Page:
My guest today is Patricia Sands who lives in Toronto, Canada, when she isn’t somewhere else, and calls the south of France her second home. She is the award-winning author of The Bridge Club and the best-selling Love in Provence trilogy. Her fifth novel, Drawing Lessons which is also set in the south of France, was released by Lake Union Publishing on October 1, 2017. Find out more at Patricia’s Facebook Author Page or her website. There you’ll find links to Patricia’s books, social media, and a monthly newsletter that has special giveaways, photography from France, and sneak peeks at her next book. She loves hearing from readers. Follow her on Instagram @patricialsands Twitter, Pinterest, Youtube and LinkedIn. You will find links to all her books on her Amazon Author Page.
What or who inspired you to first write? Which authors have influenced you?
It actually happened quite by accident! Ten years ago, I began writing a book about my real-life Bridge Club, strictly for our little group. We’ve all been friends since we were in our twenties, some even earlier. A few friends began to read bits and pieces of what I had written and encouraged me to publish, saying their book clubs would want to read it. They felt I was telling women’s stories that should be shared. So that’s how the journey to publishing began. The Bridge Club was published in 2010 and an exciting new career began for me in my sixties.
Stephen King’s book On Writing: A memoir of the craft truly was influential in giving me the courage to pursue publishing. I often share this nugget that made the difference for me. He said (and I paraphrase) if you feel so strongly that you have a story to tell, sit down and write it. Don’t worry about style or mistakes. Simply tell your story. Find your voice. Then find a reputable editor to work with.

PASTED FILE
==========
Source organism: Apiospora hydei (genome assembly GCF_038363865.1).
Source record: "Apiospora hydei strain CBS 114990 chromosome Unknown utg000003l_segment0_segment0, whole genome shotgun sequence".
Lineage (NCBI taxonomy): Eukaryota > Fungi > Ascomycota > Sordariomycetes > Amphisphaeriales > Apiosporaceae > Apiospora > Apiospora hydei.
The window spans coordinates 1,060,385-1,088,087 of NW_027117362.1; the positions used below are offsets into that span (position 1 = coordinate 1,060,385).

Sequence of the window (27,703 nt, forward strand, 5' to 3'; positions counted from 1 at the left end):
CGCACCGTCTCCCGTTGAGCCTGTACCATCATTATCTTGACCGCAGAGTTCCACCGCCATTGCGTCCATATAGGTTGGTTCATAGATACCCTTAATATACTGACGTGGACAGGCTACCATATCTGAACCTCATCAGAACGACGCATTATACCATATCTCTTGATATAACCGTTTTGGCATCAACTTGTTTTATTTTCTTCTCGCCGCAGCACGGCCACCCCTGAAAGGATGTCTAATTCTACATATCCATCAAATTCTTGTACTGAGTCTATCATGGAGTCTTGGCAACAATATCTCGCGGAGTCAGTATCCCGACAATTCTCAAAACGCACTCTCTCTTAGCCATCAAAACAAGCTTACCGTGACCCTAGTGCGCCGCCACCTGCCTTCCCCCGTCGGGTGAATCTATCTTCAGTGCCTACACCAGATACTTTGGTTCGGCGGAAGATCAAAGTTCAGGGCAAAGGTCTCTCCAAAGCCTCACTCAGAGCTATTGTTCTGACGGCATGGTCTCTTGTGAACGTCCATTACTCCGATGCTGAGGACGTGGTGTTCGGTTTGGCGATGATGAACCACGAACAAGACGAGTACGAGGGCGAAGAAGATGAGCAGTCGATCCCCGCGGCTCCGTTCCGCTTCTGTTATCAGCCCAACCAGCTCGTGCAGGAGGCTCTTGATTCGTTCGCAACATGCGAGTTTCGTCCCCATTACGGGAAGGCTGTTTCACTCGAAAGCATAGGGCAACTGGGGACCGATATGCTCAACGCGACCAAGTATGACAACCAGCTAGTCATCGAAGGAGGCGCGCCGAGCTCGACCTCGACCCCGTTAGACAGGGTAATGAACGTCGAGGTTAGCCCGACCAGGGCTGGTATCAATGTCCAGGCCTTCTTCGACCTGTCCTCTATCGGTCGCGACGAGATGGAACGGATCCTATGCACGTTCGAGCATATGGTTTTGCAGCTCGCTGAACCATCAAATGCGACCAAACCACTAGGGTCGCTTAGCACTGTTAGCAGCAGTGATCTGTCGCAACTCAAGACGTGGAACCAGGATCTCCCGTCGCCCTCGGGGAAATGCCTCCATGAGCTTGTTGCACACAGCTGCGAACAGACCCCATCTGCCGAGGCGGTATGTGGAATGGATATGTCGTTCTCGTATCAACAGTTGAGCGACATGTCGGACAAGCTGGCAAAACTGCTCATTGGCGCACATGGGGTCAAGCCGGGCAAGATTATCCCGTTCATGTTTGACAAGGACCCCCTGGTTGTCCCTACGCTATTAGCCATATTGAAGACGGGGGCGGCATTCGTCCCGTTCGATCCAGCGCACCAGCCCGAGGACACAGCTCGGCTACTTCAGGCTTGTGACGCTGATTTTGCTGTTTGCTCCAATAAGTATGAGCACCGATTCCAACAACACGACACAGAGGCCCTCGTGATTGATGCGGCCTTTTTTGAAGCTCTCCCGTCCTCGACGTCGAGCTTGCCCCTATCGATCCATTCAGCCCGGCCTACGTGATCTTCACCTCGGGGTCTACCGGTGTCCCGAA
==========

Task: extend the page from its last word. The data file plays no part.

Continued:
I’m influenced on a regular basis by many authors, but Canadian author Carol Shields is my idol.
What is the inspiration for your current book? Is there a particular theme you wished to explore?
I was compelled to write the story of Drawing Lessons knowing a woman who had experienced a similar situation with her husband’s illness. Can there be a more difficult decision than for a spouse to move on with his or her life when their partner is alive but confined to a full-time support facility and unable to recognize or communicate with anyone? The path that I chose for my character to follow is fiction. However, in researching my facts I had conversations with many artists. One was particularly poignant. After I gave her a short description of the story on the phone, I realized she was crying. “You’re telling my story,” she said. Then she explained that her husband had been similarly afflicted. Like Arianna, my protagonist, she had gone on a two-week artists’ retreat in the south of France that changed her life.
What period of history particularly inspires or interests you? Why?
As a reader, I am in love with historical fiction through all ages. As a writer, my stories are set in current time. I’ve pondered that question and feel it is because I want to share what I’ve learned of life in my later years. I write to my demographic (women over 50) and share stories that might impact us all.
What resources do you use to research your book? How long did it take to finish the novel?